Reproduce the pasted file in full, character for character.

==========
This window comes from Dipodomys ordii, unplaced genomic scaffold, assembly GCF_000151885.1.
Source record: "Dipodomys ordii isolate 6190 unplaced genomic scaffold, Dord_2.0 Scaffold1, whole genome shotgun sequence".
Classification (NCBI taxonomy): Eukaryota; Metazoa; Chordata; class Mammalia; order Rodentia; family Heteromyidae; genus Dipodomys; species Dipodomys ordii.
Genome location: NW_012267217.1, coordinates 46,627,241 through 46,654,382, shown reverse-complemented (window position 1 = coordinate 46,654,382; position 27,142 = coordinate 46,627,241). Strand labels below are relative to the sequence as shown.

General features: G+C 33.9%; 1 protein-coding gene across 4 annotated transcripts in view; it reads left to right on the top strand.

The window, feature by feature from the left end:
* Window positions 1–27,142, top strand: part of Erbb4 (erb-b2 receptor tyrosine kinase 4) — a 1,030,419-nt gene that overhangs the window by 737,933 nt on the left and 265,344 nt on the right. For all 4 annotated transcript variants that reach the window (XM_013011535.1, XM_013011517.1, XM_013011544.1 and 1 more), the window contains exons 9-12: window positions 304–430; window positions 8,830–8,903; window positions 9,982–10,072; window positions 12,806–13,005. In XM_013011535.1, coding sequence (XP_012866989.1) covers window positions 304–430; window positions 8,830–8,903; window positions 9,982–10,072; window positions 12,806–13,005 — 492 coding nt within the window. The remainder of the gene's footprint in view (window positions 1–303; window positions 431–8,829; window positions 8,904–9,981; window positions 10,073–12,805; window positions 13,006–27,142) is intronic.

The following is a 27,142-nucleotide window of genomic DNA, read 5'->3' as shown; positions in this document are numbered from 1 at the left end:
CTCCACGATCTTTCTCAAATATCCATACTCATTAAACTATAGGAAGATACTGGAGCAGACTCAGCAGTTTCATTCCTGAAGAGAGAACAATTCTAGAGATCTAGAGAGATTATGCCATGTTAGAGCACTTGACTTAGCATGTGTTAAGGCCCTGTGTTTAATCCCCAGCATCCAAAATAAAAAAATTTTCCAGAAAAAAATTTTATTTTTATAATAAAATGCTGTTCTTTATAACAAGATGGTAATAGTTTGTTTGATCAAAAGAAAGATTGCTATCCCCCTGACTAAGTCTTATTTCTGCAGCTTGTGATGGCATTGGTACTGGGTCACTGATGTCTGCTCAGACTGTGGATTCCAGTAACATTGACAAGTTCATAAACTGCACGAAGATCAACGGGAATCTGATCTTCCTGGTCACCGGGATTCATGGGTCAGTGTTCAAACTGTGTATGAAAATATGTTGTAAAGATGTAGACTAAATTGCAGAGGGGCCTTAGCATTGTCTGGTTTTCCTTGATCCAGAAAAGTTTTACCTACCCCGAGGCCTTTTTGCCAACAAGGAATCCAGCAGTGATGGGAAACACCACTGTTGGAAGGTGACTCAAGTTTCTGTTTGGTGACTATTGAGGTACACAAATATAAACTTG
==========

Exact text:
This window comes from Dipodomys ordii, unplaced genomic scaffold, assembly GCF_000151885.1.
Source record: "Dipodomys ordii isolate 6190 unplaced genomic scaffold, Dord_2.0 Scaffold1, whole genome shotgun sequence".
Classification (NCBI taxonomy): Eukaryota; Metazoa; Chordata; class Mammalia; order Rodentia; family Heteromyidae; genus Dipodomys; species Dipodomys ordii.
Genome location: NW_012267217.1, coordinates 46,627,241 through 46,654,382, shown reverse-complemented (window position 1 = coordinate 46,654,382; position 27,142 = coordinate 46,627,241). Strand labels below are relative to the sequence as shown.

General features: G+C 33.9%; 1 protein-coding gene across 4 annotated transcripts in view; it reads left to right on the top strand.

The window, feature by feature from the left end:
* Window positions 1–27,142, top strand: part of Erbb4 (erb-b2 receptor tyrosine kinase 4) — a 1,030,419-nt gene that overhangs the window by 737,933 nt on the left and 265,344 nt on the right. For all 4 annotated transcript variants that reach the window (XM_013011535.1, XM_013011517.1, XM_013011544.1 and 1 more), the window contains exons 9-12: window positions 304–430; window positions 8,830–8,903; window positions 9,982–10,072; window positions 12,806–13,005. In XM_013011535.1, coding sequence (XP_012866989.1) covers window positions 304–430; window positions 8,830–8,903; window positions 9,982–10,072; window positions 12,806–13,005 — 492 coding nt within the window. The remainder of the gene's footprint in view (window positions 1–303; window positions 431–8,829; window positions 8,904–9,981; window positions 10,073–12,805; window positions 13,006–27,142) is intronic.

The following is a 27,142-nucleotide window of genomic DNA, read 5'->3' as shown; positions in this document are numbered from 1 at the left end:
CTCCACGATCTTTCTCAAATATCCATACTCATTAAACTATAGGAAGATACTGGAGCAGACTCAGCAGTTTCATTCCTGAAGAGAGAACAATTCTAGAGATCTAGAGAGATTATGCCATGTTAGAGCACTTGACTTAGCATGTGTTAAGGCCCTGTGTTTAATCCCCAGCATCCAAAATAAAAAAATTTTCCAGAAAAAAATTTTATTTTTATAATAAAATGCTGTTCTTTATAACAAGATGGTAATAGTTTGTTTGATCAAAAGAAAGATTGCTATCCCCCTGACTAAGTCTTATTTCTGCAGCTTGTGATGGCATTGGTACTGGGTCACTGATGTCTGCTCAGACTGTGGATTCCAGTAACATTGACAAGTTCATAAACTGCACGAAGATCAACGGGAATCTGATCTTCCTGGTCACCGGGATTCATGGGTCAGTGTTCAAACTGTGTATGAAAATATGTTGTAAAGATGTAGACTAAATTGCAGAGGGGCCTTAGCATTGTCTGGTTTTCCTTGATCCAGAAAAGTTTTACCTACCCCGAGGCCTTTTTGCCAACAAGGAATCCAGCAGTGATGGGAAACACCACTGTTGGAAGGTGACTCAAGTTTCTGTTTGGTGACTATTGAGGTACACAAATATAAACTTG